The Winter of Impending Death: Schubert’s Winterreise with Andrè Schuen

The song cycle Winterreise starts in the worst possible way, with our disappointed lover hanging around town heartbroken after he’s been given his congé. Dismissed, he wanders around the village, saying farewell to the beloved places that had been so welcoming in the summer and were so cold in the winter.

Otto Robert Nowak: Postcard of Schubert in the snow, ca. 1910

Otto Robert Nowak: Postcard of Schubert in the snow, ca. 1910

Baritone Andrè Schuen’s new recording of Winterreise drops us immediately into our hero’s cold shoes. From the very beginning, we’re already on our downward path. As one writer notes, if Die schöne Müllerin starts off with the highest happiness and optimism and ends in suicide, Winterreise already starts depressed. For Schuen, the hurdy-gurdy grinder at the end stands in for death. The song ends in limbo – our hero is determined to follow the unsuccessful musician to the end – and no listener can even pretend that this means a new village and a new life.

Andrè Schuen and Daniel Heide (© Christoph Köstlin / DG)

Andrè Schuen and Daniel Heide (© Christoph Köstlin / DG)

Much of the cycle is internalized pain: what he sees sparks memories and tears. The world is frozen, and so, too, is he. Schuen’s performance perfectly brings out the sorrow, the memories, and the false bravado of the decisions that are destined to fail.

The poet of the cycle, Wilhelm Müller (1794–1827), who, like Schubert, died at only age 32. His lyrics convey a deceptive simplicity. His traveller doesn’t get lost in the Romantic metaphors but carefully sidesteps them and observes them from the side. The rest he could take under the linden tree is a very different rest than he would be taking during warmer weather. In the cold, he avoids its calls where he would have found peace….eternally. In other songs, his tears don’t melt the snow but freeze and turn to ice – if you follow them, you’ll end up at his beloved’s house.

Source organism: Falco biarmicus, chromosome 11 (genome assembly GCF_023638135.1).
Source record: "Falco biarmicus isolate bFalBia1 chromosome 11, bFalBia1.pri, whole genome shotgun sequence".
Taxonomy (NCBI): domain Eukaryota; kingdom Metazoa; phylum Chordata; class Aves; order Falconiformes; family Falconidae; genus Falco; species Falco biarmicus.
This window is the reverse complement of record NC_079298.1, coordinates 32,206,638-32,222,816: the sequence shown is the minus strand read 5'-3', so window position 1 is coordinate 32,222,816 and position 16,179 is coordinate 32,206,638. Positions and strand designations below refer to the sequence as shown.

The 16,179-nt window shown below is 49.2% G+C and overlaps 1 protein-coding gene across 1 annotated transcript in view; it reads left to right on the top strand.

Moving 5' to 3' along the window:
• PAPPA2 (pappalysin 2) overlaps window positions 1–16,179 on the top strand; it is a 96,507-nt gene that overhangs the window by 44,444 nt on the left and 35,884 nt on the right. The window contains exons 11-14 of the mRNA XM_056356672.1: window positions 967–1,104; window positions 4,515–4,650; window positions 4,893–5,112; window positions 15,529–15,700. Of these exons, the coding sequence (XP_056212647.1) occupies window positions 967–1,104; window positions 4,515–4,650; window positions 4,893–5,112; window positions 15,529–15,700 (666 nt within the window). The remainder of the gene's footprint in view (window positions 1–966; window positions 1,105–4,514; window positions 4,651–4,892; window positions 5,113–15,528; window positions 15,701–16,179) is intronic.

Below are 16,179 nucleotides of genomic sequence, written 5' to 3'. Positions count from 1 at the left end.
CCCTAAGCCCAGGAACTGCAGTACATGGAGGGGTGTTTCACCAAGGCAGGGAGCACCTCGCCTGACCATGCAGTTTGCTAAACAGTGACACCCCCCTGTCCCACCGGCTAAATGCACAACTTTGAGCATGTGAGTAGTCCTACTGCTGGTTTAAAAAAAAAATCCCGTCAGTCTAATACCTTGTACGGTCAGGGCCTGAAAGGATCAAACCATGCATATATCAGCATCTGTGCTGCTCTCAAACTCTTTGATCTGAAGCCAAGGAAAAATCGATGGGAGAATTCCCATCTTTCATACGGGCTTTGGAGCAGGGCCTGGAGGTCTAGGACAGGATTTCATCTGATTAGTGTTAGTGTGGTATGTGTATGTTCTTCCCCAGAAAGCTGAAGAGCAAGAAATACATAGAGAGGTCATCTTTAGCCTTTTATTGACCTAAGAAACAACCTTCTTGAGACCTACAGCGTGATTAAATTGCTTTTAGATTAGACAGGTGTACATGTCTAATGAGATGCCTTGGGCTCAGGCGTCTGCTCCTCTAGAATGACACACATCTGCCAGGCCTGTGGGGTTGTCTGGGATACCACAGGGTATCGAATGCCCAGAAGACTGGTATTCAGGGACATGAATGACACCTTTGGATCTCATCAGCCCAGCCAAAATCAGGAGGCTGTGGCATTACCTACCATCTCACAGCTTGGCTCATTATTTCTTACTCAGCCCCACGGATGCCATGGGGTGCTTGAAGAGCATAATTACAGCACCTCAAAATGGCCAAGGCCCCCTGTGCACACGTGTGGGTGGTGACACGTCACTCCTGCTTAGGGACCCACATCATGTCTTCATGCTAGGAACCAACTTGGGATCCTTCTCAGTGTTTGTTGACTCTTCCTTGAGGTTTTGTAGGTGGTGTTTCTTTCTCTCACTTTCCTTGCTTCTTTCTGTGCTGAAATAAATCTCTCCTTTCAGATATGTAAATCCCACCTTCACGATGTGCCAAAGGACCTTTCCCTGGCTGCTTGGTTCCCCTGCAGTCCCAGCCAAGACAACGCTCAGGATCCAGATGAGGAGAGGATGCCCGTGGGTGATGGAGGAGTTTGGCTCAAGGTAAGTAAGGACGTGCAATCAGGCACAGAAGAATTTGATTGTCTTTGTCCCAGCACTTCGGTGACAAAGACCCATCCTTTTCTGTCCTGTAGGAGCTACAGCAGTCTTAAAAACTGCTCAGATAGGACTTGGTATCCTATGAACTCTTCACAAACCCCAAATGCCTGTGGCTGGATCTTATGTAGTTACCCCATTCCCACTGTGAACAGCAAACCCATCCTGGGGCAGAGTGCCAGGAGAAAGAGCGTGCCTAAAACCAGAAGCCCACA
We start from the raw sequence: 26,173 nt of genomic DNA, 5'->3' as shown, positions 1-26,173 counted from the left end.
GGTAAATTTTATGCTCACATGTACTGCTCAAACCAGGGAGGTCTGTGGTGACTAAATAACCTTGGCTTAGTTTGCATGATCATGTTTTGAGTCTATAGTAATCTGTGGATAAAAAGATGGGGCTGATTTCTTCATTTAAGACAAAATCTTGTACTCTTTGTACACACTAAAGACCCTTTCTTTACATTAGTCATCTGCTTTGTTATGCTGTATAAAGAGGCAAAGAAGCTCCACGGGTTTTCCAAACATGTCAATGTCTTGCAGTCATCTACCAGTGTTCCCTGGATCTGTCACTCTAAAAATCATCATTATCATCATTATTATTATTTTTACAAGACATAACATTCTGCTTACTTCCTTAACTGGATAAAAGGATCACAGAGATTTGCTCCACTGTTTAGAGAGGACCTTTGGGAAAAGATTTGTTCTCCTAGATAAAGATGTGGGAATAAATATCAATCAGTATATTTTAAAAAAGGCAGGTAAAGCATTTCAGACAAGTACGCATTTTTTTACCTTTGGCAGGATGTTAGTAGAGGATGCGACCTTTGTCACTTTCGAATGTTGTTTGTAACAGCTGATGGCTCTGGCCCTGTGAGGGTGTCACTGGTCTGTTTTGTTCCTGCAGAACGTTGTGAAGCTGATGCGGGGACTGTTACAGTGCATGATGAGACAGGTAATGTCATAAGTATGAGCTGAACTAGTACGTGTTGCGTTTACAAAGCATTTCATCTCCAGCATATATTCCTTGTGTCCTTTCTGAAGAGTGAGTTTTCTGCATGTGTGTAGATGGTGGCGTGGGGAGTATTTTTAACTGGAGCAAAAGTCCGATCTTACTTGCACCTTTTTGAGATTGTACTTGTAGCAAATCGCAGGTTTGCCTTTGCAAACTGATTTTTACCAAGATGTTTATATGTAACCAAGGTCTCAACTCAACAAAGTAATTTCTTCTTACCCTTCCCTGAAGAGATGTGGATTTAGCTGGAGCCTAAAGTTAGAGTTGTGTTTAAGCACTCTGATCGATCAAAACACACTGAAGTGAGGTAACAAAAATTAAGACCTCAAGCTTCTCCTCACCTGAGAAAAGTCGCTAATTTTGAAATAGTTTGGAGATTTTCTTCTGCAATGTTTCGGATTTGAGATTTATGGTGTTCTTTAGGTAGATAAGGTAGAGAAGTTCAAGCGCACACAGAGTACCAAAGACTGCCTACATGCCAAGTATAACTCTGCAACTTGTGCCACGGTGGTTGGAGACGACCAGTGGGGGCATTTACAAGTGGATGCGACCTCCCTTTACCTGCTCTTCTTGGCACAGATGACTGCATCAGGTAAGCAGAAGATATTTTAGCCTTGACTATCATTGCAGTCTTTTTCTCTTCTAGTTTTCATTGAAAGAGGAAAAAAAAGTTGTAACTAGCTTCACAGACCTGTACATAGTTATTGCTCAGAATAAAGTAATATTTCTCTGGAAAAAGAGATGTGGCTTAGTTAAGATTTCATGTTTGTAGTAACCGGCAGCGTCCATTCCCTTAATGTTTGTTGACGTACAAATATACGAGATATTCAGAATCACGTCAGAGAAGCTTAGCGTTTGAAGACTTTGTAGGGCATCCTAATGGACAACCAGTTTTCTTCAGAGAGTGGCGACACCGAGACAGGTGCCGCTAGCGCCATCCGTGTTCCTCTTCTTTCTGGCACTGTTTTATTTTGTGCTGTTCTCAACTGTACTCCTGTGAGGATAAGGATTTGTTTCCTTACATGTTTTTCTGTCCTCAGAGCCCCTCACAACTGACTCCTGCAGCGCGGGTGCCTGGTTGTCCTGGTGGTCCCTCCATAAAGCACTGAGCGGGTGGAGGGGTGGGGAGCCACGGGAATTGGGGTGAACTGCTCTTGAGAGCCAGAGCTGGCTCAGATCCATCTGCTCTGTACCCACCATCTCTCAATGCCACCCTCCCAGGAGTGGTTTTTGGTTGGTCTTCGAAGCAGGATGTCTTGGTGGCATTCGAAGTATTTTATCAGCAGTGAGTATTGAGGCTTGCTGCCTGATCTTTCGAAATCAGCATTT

Franz Schubert: Winterreise D. 911 – No. 1 Gute Nacht

At the same time, he recognizes that, under all this snow and ice and his frozen exterior, a surging torrent is held back. And it is that undercurrent of desire and despair that Schuen (and his pianist Daniel Heide) bring out in the music. The accompaniment can be sparse or full. In no. 16., Letze Hoffnung, where he’s looking for the last leaf on a denuded tree. The wind plays with the leaf, and the piano line dances as well.

In the last song, the well-known Der Leiermann (The Hurdy-Gurdy-Man), we come to the end of his journey around the familiar places. The player is clearly mad: in the middle of a frozen world, he stands with bare feet and nothing in his offering dish. He’s not even in the village centre where he would be paid (either to play or not play), but stands behind the village. The song is a test for a singer – it’s all emotionless description, but at the same time, the hero is being pulled toward death. To follow would be certain death, but that’s what he’s living through now. The song starts quietly and ends even more quietly, fading off to an infinite nowhere.

Currently in post-production is Alex Helfrecht’s animated/live-action feature film based on this song cycle and uses this recording as the soundtrack. It will star John Malkovich, Marcin Czarnik, Gabriella Moran, Martina Gedeck, Jason Isaacs, and Ólafur Darri Ólafsson, and is called A Winter’s Journey.

Andrè Schuen - Schubert's Winterreise, D. 911 album cover

Franz Schubert: Winterreise
Andrè Schuen, baritone; Daniel Heide, piano
Deutsche Gammophon 00028948612895

Official Website

For more of the best in classical music, sign up for our E-Newsletter